Developed countries must do more to support emerging economies on their path to a greener future, argues Damilola Ogunbiy, CEO of Sustainable Energy for All
There is an increased sense of urgency surrounding this year’s COP. In August, the Intergovernmental Panel on Climate Change (IPCC) confirmed in its latest assessment report what most people already suspected: we are nowhere near meeting the targets of the Paris Agreement. Even the intermediate scenario for global warming forecasted in the report suggests that the limit of 2°C above pre-industrial levels will be exceeded.
We are already witnessing the catastrophic climate events associated with this level of global warming. Images of houses being washed away by floods in northern Europe or wildfires raging across countries like Greece and the US are fresh in people’s minds.
In this context, when countries show up at COP, the expectation is that they bring with them a set of bold commitments for reducing their greenhouse gas emissions and moving towards net zero, captured by their Nationally Determined Contributions (NDCs). Transitioning energy systems to be more efficient and cleaner will be an integral part of decarbonisation efforts. But where does this leave countries whose energy systems are not developed enough to even be transitioned?
A just energy transition
The most developed economies and societies of today were built on vast amounts of cheap fossil fuels. These countries have pushed the planet to the brink with carbon-intensive development while leaving other regions, mainly in the Global South, still struggling to meet their energy needs. Today there are 759 million people globally who have no household electricity access. Yet, energy is the foundation for a modern economy and is pivotal to delivering services like quality healthcare and education.
Therefore, the energy transition story is not just about how developed countries will transition their current energy systems to be more sustainable. It’s also a story of how to provide clean and affordable energy for economic development in countries without robust energy systems.
Today’s developing countries need sufficient, reliable energy access to grow their economies and create new opportunities for their people to flourish. Yet, they cannot rely on burning fossil fuels to power this transformation without perpetuating the climate crisis. They are being asked to follow a low-carbon development pathway to prosperity that has never been witnessed before.
It is incumbent on developed countries, whose current standing was built on fossil fuels and who are responsible for the current climate crisis, to help developing countries succeed. This is what a just energy transition looks like.
Clean energy offers
As part of its contribution to fighting climate change, the developed world can support clean energy development in regions like Sub-Saharan Africa and Southeast Asia, where energy access gaps are greatest. This support should come in innovative forms, involving greater coordination across energy access stakeholders to help achieve speed and scale. Fragmented efforts on energy access thus far have led to marginal progress over the past ten years, with the number of people gaining new access to electricity or clean cooking solutions struggling to keep pace with population growth.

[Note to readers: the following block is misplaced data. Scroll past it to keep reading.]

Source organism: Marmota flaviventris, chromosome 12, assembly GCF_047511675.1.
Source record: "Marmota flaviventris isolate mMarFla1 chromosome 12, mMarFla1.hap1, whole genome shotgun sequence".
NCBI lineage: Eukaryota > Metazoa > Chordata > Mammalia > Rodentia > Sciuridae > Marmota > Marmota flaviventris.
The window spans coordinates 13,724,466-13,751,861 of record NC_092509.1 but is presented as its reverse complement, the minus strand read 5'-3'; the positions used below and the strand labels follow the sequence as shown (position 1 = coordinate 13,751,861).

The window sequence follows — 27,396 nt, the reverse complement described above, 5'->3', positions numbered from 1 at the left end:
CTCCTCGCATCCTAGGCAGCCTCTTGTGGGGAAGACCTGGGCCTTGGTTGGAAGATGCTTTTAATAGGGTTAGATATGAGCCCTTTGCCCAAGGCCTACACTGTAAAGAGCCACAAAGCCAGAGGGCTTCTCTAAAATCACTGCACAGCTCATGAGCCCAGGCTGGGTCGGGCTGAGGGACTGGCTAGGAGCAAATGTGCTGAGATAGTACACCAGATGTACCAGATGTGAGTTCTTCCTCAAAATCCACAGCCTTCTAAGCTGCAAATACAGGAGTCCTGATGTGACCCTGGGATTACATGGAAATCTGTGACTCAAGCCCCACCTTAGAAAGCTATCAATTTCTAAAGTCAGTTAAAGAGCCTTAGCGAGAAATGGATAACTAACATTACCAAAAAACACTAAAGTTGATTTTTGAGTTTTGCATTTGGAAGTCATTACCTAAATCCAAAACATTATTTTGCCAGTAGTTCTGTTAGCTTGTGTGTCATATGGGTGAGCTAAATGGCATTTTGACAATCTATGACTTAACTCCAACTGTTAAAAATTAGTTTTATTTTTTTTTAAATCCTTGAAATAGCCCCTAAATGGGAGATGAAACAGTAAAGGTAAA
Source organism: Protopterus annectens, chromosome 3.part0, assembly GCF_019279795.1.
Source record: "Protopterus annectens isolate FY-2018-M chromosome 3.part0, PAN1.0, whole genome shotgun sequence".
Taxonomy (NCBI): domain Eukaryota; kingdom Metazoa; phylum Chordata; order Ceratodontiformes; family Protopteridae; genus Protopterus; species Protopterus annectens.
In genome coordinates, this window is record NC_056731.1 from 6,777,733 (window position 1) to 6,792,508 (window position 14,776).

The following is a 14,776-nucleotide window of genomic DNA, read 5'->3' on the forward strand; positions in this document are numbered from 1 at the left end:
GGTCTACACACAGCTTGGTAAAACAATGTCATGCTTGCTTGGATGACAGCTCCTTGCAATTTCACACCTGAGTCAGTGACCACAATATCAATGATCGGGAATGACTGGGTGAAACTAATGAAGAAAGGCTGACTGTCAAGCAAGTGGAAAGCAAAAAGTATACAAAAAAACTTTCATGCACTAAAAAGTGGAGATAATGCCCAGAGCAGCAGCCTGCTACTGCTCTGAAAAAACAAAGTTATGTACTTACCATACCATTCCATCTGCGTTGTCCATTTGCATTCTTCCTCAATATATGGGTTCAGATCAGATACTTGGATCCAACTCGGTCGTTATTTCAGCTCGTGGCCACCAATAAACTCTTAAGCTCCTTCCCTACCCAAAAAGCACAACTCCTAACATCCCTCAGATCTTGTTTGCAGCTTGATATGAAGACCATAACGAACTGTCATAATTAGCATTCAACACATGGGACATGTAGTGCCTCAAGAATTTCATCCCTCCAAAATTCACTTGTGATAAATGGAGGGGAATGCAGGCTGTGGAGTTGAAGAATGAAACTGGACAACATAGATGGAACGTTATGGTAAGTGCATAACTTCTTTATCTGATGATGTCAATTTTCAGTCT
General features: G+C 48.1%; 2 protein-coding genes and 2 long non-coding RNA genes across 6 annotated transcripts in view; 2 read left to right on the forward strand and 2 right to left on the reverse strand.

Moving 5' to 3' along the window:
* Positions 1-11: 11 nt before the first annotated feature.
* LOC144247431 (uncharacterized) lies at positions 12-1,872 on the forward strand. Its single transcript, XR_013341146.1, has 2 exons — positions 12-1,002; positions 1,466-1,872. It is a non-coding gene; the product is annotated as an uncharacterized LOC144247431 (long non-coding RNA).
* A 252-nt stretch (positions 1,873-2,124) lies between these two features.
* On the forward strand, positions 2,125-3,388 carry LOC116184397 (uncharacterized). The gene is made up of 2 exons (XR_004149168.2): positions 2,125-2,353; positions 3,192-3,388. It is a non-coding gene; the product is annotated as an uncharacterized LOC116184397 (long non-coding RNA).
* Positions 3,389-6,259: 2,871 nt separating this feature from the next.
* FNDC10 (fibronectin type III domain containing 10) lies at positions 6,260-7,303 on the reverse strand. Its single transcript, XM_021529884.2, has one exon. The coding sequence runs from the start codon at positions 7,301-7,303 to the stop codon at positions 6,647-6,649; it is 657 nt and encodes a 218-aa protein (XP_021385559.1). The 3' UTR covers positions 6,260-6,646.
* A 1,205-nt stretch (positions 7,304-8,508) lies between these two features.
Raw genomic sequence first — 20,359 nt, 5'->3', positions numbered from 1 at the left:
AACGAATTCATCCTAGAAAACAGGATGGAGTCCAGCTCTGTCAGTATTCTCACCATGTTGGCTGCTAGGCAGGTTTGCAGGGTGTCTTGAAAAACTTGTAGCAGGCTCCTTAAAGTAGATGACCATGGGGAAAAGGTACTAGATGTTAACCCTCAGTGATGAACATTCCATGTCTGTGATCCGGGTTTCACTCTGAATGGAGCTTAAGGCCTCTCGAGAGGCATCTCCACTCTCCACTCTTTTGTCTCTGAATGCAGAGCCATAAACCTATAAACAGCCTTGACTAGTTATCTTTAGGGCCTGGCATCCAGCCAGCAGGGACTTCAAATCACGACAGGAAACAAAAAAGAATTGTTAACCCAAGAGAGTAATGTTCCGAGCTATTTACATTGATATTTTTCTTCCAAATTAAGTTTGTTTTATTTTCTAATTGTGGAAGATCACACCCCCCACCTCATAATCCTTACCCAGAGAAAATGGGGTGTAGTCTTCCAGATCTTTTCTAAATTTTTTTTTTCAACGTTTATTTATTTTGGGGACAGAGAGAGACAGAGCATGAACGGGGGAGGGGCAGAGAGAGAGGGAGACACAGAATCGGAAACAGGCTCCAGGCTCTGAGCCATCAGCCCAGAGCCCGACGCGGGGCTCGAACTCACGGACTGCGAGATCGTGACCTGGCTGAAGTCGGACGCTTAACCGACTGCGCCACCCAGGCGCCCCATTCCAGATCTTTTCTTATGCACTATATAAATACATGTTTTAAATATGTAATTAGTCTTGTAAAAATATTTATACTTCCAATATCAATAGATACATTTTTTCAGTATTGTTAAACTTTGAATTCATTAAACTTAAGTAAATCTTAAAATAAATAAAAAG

Energy access stakeholders must come together to design “clean energy offers” customised to specific country contexts. This means bringing the international community (donors, development organizations, financial institutions, developers, etc.) together with national stakeholders (governments, regulators, energy companies, etc.) around the table to create a package of support that is aligned to a country’s political intentions and specific needs.
When a country expresses its goals for improving electricity and clean cooking access, technical and financial support should mobilise around these goals, working with national governments to determine which energy solutions and financing mechanisms will help them realise their ambitions.
Turning commitments to action
Countries’ political commitments can be captured in the form of Energy Compacts. A key outcome of this year’s UN High-level Dialogue on Energy, Energy Compacts provides an opportunity for developing countries to express their political commitments to clean energy development and identify the areas where they will need support. Meanwhile, developed countries and organisations committed to a clean, equitable energy transition can express offers of support for developing countries under their own Energy Compacts. These offers are then matched with relevant countries.
Of course, clean energy offers need a platform to bring this multidimensional collaboration together. This year’s COP26 Presidency has created such a platform for collaboration between developing and developed countries through the Energy Transition Council. A mix of development finance, technology, diplomatic and governmental leaders have been brought together multiple times over the past year to work with 14 selected countries on conceiving clean energy offers that can be supported by the global community. The progress of these offers will be showcased at COP26, with the Council intended to be an ongoing platform to support developing countries in their clean energy transitions in the coming years.
Governments and organisations that wish to make meaningful contributions to a clean, just energy transition should look to engage in these promising new initiatives.
About the author
Damilola Ogunbiyi is CEO and Special Representative of the UN Secretary-General for Sustainable Energy for All and Co-Chair of UN-Energy.
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